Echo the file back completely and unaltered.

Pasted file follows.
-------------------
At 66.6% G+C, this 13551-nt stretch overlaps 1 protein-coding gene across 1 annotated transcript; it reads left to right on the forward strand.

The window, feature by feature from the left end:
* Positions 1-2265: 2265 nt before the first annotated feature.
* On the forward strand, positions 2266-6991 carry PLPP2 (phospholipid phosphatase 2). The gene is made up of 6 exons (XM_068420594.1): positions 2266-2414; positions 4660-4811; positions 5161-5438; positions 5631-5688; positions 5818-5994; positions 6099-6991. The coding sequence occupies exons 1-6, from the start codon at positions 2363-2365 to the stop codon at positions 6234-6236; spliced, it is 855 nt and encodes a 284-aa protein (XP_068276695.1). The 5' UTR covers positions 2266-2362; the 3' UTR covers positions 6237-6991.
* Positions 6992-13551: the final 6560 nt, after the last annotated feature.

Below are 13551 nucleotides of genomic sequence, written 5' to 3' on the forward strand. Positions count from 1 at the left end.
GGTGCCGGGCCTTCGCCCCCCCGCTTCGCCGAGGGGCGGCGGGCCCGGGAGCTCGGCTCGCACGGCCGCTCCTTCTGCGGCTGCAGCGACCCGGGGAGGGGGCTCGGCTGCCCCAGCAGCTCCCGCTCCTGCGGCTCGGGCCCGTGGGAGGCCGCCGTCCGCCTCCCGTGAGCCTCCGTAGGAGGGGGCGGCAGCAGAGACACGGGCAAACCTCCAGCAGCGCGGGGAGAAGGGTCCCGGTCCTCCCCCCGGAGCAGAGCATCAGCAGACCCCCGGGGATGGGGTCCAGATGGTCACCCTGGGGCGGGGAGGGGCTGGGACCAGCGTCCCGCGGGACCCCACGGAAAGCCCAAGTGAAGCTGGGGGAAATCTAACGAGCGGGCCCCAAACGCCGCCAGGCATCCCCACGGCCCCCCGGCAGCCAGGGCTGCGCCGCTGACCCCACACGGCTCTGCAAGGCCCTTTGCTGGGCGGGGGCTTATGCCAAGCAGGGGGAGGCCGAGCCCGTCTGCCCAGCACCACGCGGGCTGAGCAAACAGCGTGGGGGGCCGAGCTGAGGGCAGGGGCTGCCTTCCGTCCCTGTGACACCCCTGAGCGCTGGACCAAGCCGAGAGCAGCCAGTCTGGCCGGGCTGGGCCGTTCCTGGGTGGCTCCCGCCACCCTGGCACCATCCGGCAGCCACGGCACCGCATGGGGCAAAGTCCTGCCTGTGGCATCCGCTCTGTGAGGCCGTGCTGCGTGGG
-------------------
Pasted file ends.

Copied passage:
At 66.6% G+C, this 13551-nt stretch overlaps 1 protein-coding gene across 1 annotated transcript; it reads left to right on the forward strand.

The window, feature by feature from the left end:
* Positions 1-2265: 2265 nt before the first annotated feature.
* On the forward strand, positions 2266-6991 carry PLPP2 (phospholipid phosphatase 2). The gene is made up of 6 exons (XM_068420594.1): positions 2266-2414; positions 4660-4811; positions 5161-5438; positions 5631-5688; positions 5818-5994; positions 6099-6991. The coding sequence occupies exons 1-6, from the start codon at positions 2363-2365 to the stop codon at positions 6234-6236; spliced, it is 855 nt and encodes a 284-aa protein (XP_068276695.1). The 5' UTR covers positions 2266-2362; the 3' UTR covers positions 6237-6991.
* Positions 6992-13551: the final 6560 nt, after the last annotated feature.

Below are 13551 nucleotides of genomic sequence, written 5' to 3' on the forward strand. Positions count from 1 at the left end.
GGTGCCGGGCCTTCGCCCCCCCGCTTCGCCGAGGGGCGGCGGGCCCGGGAGCTCGGCTCGCACGGCCGCTCCTTCTGCGGCTGCAGCGACCCGGGGAGGGGGCTCGGCTGCCCCAGCAGCTCCCGCTCCTGCGGCTCGGGCCCGTGGGAGGCCGCCGTCCGCCTCCCGTGAGCCTCCGTAGGAGGGGGCGGCAGCAGAGACACGGGCAAACCTCCAGCAGCGCGGGGAGAAGGGTCCCGGTCCTCCCCCCGGAGCAGAGCATCAGCAGACCCCCGGGGATGGGGTCCAGATGGTCACCCTGGGGCGGGGAGGGGCTGGGACCAGCGTCCCGCGGGACCCCACGGAAAGCCCAAGTGAAGCTGGGGGAAATCTAACGAGCGGGCCCCAAACGCCGCCAGGCATCCCCACGGCCCCCCGGCAGCCAGGGCTGCGCCGCTGACCCCACACGGCTCTGCAAGGCCCTTTGCTGGGCGGGGGCTTATGCCAAGCAGGGGGAGGCCGAGCCCGTCTGCCCAGCACCACGCGGGCTGAGCAAACAGCGTGGGGGGCCGAGCTGAGGGCAGGGGCTGCCTTCCGTCCCTGTGACACCCCTGAGCGCTGGACCAAGCCGAGAGCAGCCAGTCTGGCCGGGCTGGGCCGTTCCTGGGTGGCTCCCGCCACCCTGGCACCATCCGGCAGCCACGGCACCGCATGGGGCAAAGTCCTGCCTGTGGCATCCGCTCTGTGAGGCCGTGCTGCGTGGG